The report is gender-bind with the exception of a single provision concerning the adoption of the Amendments to the Decision on Protection of Civilian Victims of War, concerning protection statutes for victims of sexual and gender-based violence (SGBV) (para. 22), which remains unimplemented.
Resolution 1031 (1995) has a central purpose in implementing the DPA. However instead of addressing demilitarisation, the military aspects of the DPA only sought to replace one form of militarised society with another. Furthermore, both the military and civilian aspects of the agreement failed to address the social hierarchies and patriarchal power structures integral to preventing the resurgence of violence. War and violence are inherently counter-productive to security and so long as UN agendas for Bosnia and Herzegovina conscribe to the problematic framework of the DPA, which reinforces these trends, peace and stability will remain elusive.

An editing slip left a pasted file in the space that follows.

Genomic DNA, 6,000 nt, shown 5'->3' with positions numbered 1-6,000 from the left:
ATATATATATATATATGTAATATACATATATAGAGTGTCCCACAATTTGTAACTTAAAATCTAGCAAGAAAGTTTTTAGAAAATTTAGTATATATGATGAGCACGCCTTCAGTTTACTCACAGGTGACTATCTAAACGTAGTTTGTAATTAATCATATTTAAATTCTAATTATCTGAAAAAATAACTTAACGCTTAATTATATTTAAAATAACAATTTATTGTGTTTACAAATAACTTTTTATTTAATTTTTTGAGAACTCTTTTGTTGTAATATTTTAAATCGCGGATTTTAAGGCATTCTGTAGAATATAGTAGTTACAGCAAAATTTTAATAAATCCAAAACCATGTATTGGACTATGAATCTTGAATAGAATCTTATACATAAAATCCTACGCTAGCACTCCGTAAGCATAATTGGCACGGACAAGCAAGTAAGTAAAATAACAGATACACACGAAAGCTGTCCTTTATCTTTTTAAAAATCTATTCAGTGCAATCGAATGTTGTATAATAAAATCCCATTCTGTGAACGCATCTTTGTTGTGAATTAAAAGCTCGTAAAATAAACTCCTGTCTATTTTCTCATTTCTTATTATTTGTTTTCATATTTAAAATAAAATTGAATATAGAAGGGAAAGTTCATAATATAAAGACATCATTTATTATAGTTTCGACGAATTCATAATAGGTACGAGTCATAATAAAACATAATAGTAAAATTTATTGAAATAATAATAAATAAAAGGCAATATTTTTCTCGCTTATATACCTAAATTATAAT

The exclusion of women’s meaningful participation in Bosnia’s post-war political and economic infrastructures has resulted in deepened gender inequality and the continuation of violence. Similarly, the complete lack of participation from local actors and women in drafting the DPA, engaging with the Security Council, and organising relevant missions such as UNMIBH and EUFOR, has resulted in the misinterpretation of relevant issues in the state by the international community, and prevents progress. Yet neither these historical contexts nor contemporary concerns regarding women’s participation were reflected in the Secretary-General’s report.